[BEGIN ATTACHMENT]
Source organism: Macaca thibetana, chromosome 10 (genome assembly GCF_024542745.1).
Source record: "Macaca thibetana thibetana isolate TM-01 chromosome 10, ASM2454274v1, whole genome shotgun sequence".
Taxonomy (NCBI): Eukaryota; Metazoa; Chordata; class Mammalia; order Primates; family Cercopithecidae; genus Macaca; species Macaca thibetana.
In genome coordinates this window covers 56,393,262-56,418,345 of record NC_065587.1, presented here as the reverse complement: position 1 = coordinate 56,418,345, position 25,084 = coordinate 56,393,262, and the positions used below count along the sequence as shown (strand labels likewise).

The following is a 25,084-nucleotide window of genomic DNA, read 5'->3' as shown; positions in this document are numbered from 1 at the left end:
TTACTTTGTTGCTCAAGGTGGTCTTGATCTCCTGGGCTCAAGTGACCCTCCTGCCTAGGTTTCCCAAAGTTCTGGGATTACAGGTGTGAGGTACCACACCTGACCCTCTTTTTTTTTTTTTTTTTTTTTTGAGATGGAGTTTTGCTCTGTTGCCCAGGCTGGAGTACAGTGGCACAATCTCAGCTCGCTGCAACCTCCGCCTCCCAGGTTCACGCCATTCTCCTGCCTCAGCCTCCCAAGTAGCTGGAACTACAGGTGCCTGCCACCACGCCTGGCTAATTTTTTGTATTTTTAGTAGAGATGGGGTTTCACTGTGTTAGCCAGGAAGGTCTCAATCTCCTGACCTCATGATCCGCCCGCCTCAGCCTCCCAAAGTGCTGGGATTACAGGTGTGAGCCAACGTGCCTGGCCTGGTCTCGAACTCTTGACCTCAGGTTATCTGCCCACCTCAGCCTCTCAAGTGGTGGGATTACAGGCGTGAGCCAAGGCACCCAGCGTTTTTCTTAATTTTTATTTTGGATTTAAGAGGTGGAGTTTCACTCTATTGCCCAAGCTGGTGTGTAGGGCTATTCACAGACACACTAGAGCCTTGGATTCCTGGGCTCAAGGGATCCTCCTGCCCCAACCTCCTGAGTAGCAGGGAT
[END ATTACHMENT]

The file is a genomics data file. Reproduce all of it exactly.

Source organism: Macaca thibetana, chromosome 10 (genome assembly GCF_024542745.1).
Source record: "Macaca thibetana thibetana isolate TM-01 chromosome 10, ASM2454274v1, whole genome shotgun sequence".
Taxonomy (NCBI): Eukaryota; Metazoa; Chordata; class Mammalia; order Primates; family Cercopithecidae; genus Macaca; species Macaca thibetana.
In genome coordinates this window covers 56,393,262-56,418,345 of record NC_065587.1, presented here as the reverse complement: position 1 = coordinate 56,418,345, position 25,084 = coordinate 56,393,262, and the positions used below count along the sequence as shown (strand labels likewise).

The following is a 25,084-nucleotide window of genomic DNA, read 5'->3' as shown; positions in this document are numbered from 1 at the left end:
TTACTTTGTTGCTCAAGGTGGTCTTGATCTCCTGGGCTCAAGTGACCCTCCTGCCTAGGTTTCCCAAAGTTCTGGGATTACAGGTGTGAGGTACCACACCTGACCCTCTTTTTTTTTTTTTTTTTTTTTTGAGATGGAGTTTTGCTCTGTTGCCCAGGCTGGAGTACAGTGGCACAATCTCAGCTCGCTGCAACCTCCGCCTCCCAGGTTCACGCCATTCTCCTGCCTCAGCCTCCCAAGTAGCTGGAACTACAGGTGCCTGCCACCACGCCTGGCTAATTTTTTGTATTTTTAGTAGAGATGGGGTTTCACTGTGTTAGCCAGGAAGGTCTCAATCTCCTGACCTCATGATCCGCCCGCCTCAGCCTCCCAAAGTGCTGGGATTACAGGTGTGAGCCAACGTGCCTGGCCTGGTCTCGAACTCTTGACCTCAGGTTATCTGCCCACCTCAGCCTCTCAAGTGGTGGGATTACAGGCGTGAGCCAAGGCACCCAGCGTTTTTCTTAATTTTTATTTTGGATTTAAGAGGTGGAGTTTCACTCTATTGCCCAAGCTGGTGTGTAGGGCTATTCACAGACACACTAGAGCCTTGGATTCCTGGGCTCAAGGGATCCTCCTGCCCCAACCTCCTGAGTAGCAGGGAT